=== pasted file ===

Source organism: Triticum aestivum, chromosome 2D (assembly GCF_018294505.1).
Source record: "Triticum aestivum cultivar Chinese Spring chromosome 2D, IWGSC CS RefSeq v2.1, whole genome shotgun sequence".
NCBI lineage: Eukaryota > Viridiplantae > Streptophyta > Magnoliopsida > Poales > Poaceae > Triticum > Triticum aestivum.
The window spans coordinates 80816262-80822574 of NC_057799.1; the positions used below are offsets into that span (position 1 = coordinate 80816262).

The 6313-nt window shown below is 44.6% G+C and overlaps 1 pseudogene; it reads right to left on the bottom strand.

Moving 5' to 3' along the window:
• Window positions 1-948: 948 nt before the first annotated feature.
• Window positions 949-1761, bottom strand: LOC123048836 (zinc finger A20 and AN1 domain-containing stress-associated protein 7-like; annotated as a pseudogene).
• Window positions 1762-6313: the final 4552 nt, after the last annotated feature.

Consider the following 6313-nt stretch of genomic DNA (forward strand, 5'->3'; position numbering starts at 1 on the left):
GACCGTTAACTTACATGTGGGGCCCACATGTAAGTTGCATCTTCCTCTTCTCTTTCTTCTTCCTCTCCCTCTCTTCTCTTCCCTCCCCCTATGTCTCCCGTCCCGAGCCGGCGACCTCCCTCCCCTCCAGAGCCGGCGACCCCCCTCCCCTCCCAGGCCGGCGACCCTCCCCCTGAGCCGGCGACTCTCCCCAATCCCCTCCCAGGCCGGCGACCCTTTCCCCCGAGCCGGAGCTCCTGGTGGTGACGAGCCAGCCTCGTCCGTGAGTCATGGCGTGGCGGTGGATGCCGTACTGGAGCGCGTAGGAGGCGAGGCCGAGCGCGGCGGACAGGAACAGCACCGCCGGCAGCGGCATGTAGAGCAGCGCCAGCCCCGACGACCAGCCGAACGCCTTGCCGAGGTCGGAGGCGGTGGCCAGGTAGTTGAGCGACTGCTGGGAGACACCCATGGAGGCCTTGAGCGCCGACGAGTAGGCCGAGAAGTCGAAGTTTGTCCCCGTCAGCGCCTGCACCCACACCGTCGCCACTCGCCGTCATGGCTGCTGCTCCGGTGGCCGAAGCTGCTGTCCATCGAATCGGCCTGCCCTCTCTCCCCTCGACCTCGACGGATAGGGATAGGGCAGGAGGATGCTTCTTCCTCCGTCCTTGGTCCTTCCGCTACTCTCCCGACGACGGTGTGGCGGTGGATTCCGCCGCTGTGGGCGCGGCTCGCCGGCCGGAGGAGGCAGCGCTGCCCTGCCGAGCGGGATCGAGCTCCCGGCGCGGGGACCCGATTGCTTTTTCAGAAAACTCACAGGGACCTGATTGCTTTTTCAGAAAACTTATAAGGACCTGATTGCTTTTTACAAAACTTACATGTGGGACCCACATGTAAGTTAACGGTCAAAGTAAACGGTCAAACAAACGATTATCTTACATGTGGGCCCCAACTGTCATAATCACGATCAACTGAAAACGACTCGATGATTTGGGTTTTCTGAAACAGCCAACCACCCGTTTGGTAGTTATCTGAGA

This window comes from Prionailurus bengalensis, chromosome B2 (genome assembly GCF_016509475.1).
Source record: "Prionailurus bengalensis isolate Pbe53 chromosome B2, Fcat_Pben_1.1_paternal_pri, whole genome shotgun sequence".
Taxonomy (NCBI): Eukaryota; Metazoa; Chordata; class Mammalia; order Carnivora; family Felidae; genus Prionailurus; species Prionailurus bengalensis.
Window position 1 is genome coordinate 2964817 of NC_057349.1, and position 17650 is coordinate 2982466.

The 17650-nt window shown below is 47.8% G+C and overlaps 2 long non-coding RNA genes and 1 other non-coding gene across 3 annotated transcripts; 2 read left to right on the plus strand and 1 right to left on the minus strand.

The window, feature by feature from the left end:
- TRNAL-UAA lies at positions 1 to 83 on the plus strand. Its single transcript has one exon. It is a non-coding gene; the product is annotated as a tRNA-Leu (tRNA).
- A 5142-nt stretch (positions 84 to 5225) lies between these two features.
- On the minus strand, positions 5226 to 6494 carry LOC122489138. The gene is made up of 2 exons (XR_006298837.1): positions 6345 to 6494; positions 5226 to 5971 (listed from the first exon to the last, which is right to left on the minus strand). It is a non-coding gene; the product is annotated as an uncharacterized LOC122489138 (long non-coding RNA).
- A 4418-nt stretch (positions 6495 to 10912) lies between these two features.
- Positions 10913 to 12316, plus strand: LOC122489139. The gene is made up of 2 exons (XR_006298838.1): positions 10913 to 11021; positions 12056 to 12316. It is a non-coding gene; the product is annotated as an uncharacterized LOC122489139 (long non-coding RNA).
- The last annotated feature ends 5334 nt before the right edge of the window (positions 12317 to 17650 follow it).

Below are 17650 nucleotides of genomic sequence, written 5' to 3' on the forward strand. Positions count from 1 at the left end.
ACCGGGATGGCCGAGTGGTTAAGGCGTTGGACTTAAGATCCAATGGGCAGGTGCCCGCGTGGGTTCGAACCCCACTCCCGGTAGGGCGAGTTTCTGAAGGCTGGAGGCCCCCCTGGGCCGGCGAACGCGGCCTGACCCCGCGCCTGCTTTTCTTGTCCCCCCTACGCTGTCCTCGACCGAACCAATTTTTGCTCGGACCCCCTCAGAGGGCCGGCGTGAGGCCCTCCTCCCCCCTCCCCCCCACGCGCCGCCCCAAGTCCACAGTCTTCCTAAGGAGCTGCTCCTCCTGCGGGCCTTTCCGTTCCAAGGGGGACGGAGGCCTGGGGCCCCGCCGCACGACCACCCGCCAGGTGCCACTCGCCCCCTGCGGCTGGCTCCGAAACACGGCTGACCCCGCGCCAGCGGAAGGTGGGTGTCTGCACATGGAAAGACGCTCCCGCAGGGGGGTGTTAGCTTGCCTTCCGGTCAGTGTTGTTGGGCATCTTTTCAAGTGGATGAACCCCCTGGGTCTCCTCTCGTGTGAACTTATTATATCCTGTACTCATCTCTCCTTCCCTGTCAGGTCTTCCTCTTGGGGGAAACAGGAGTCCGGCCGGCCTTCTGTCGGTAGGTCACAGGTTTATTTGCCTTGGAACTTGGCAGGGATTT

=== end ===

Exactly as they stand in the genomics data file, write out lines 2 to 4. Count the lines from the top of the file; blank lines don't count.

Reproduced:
Source record: "Triticum aestivum cultivar Chinese Spring chromosome 2D, IWGSC CS RefSeq v2.1, whole genome shotgun sequence".
NCBI lineage: Eukaryota > Viridiplantae > Streptophyta > Magnoliopsida > Poales > Poaceae > Triticum > Triticum aestivum.
The window spans coordinates 80816262-80822574 of NC_057799.1; the positions used below are offsets into that span (position 1 = coordinate 80816262).